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Nat Birchall

Saxophonist Nat Birchall has always been something of an enigma, a sublimely soulful saxophonist hidden from view in the Northern hills of England. His debut album Sixth Sense (1999) first announced him to the jazz world as an urgent tenor saxophonist with a feel for pulsing modal hard-bop. But it was his cult hit and now highly sought after soulful slice of spiritual jazz Akhenaten (released on trumpeter Matthew Halsall’s label, Gondwana Records, in 2009) that suggested that the spirit of Coltrane was alive and well in Northern England. Acclaimed by the critics (MOJO for one hailing its ‘spacial sunship beauty’ and ‘lyrical heat haze hypnotism’) Akhenaten together with Halsall’s own releases ‘Sending My Love’ and ‘Colour Yes’ helped create the unique sound that the Independent On Sunday described as ‘rain soaked spiritual jazz from Manchester”. Growing up in a Northern Village, Birchall was hardly exposed to jazz but through some friends fell in love with roots reggae and dub in the early ‘70s and it was the legendary Jamaican jazz-influenced saxophonists, Cedric Brooks, Tommy McCook, that inspired him take up the saxophone and through them that he discovered the music of John Coltrane

ARTICLE: YEAR IN REVIEW

Chris May's Best Releases of 2019

Read "Chris May's Best Releases of 2019" reviewed by Chris May

The world may be going to hell in a handcart, but the year has been full of uplifting jazz. Here are ten of the best albums--the first seven newly recorded, the final three reissued or recently unearthed. Each one is the coyote's cojones. Yazz Ahmed Polyhymnia Ropeadope The eagerly ...

ARTICLE: ALBUM REVIEWS

Matthew Halsall: Oneness

Read "Oneness" reviewed by Don Phipps

On Oneness, trumpeter and composer Matthew Halsall has fashioned a compendium of pieces that are fixed between spiritual meditative repose and poetry in motion. The collection of seven tone poems was recorded over three sessions in 2008 and are only in 2019 being released. In the liner notes, Halsall explains: “I've always treasured these recordings and ...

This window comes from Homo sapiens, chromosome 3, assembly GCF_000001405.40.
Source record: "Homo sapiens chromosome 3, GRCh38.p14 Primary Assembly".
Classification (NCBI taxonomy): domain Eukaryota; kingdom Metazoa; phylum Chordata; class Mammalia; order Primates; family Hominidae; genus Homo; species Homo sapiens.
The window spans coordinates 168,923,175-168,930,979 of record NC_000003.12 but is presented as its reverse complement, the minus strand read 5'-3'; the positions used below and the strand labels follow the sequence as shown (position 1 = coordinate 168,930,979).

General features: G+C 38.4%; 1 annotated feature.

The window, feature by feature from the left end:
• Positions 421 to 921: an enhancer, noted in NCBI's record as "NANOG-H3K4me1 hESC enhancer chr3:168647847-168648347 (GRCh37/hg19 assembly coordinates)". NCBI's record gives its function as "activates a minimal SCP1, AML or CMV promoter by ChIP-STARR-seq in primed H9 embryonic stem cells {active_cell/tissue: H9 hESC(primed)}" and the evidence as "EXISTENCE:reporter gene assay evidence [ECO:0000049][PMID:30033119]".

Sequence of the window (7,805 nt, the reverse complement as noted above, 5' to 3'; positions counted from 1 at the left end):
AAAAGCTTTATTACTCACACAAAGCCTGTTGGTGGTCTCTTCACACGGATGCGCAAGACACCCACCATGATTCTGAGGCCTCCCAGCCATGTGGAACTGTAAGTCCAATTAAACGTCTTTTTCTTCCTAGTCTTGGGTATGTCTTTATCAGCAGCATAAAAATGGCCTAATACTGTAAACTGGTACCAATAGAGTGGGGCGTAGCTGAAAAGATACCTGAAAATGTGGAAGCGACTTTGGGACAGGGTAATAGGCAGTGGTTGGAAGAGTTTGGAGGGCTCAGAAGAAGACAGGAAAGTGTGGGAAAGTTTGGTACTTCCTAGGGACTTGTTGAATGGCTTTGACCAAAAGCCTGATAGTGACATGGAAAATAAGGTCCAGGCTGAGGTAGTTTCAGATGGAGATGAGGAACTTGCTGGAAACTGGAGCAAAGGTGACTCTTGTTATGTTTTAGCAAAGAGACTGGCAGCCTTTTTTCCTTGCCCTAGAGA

ARTICLE: RADIO

Junius Paul, Piero Bittolo Bon, Avishai Cohen & Other New Releases

Read "Junius Paul, Piero Bittolo Bon, Avishai Cohen & Other New Releases" reviewed by Ludovico Granvassu

In the second part of this week's episode we continue our exploration of new and upcoming releases with two smash albums, a stunner from Piero Bittolo Bon's Bread and Fox and the debut album by Chicago bassist Junius Paul. During the rest of the show we feature Nat Birchall's tribute to Yusef Lateef and music ranging ...

ARTICLE: ALBUM REVIEWS

Nat Birchall: The Storyteller: A Musical Tribute To Yusef Lateef

Read "The Storyteller: A Musical Tribute To Yusef Lateef" reviewed by Chris May

The deification of Yusef Lateef, which began only after his passing in 2013, rests on the first decade of his long recording career, from 1957—1967, when he extended the language of jazz to include elements of Asian and Middle Eastern musics while recording for Savoy, Prestige and Impulse. After a second decade with Atlantic, where he ...

ARTICLE: ALBUM REVIEWS

Vin Gordon: African Shores

Read "African Shores" reviewed by Chris May

In 2019, British saxophonist Nat Birchall is celebrating twenty years as a bandleader. His specialism is post-John Coltrane spiritual jazz. Since 1999 he has released an album every two years or so. The most recent was the outstanding Cosmic Language (Jazzman, 2018). The next is due later this year. Fittingly for an anniversary year, it will ...

ARTICLE: ALBUM REVIEWS

Nat Birchall: Obeah Man

Read "Obeah Man" reviewed by Chris May

Welcome to the latest analog-era time warp... the vinyl revival has rebirthed the 45rpm seven-inch jazz single. The format faded away in the 1960s. Even back then, chart hits such as Stan Getz's “Desafinado" (Verve, 1962) were freak events, but before the coming of album playing FM radio stations, an edited version of an album track ...

ARTICLE: ALBUM REVIEWS

Infinite Spirit Music: Live Without Fear

Read "Live Without Fear" reviewed by Chris May

Britain's Jazzman Records has form when it comes to spiritual jazz. Its series Spiritual Jazz: Modal, Esoteric and Deep Jazz, now one release away from its tenth volume, has made accessible again some of the most worthwhile but near-lost African American music of the 1970s. The label also supports modern day British musicians. Stand out home-grown ...

ARTICLE: ALBUM REVIEWS

Maisha: There Is A Place

Read "There Is A Place" reviewed by Chris May

The London jazz scene, which is in 2018 more active and characterful than it has been since the jazz-dance movement of the 1980s, offers up another jewel with this debut physical-release by spiritual-jazz septet Maisha. The band, led by drummer Jake Long, surfaced in 2016 with the download-only live album Welcome To A New Welcome (Jazz ...

ARTICLE: ALBUM REVIEWS

Nat Birchall meets Al Breadwinner: Sounds Almighty

Read "Sounds Almighty" reviewed by Chris May

The British tenor saxophonist Nat Birchall has been recording uplifting cosmic-jazz since 1999, when he self-released his debut album, The Sixth Sense, a hard-bop tinged affair which included, in tracks such as the two versions of “Helix Nebula," pointers to his future direction. It took Birchall a decade to come to wider attention, with the release ...


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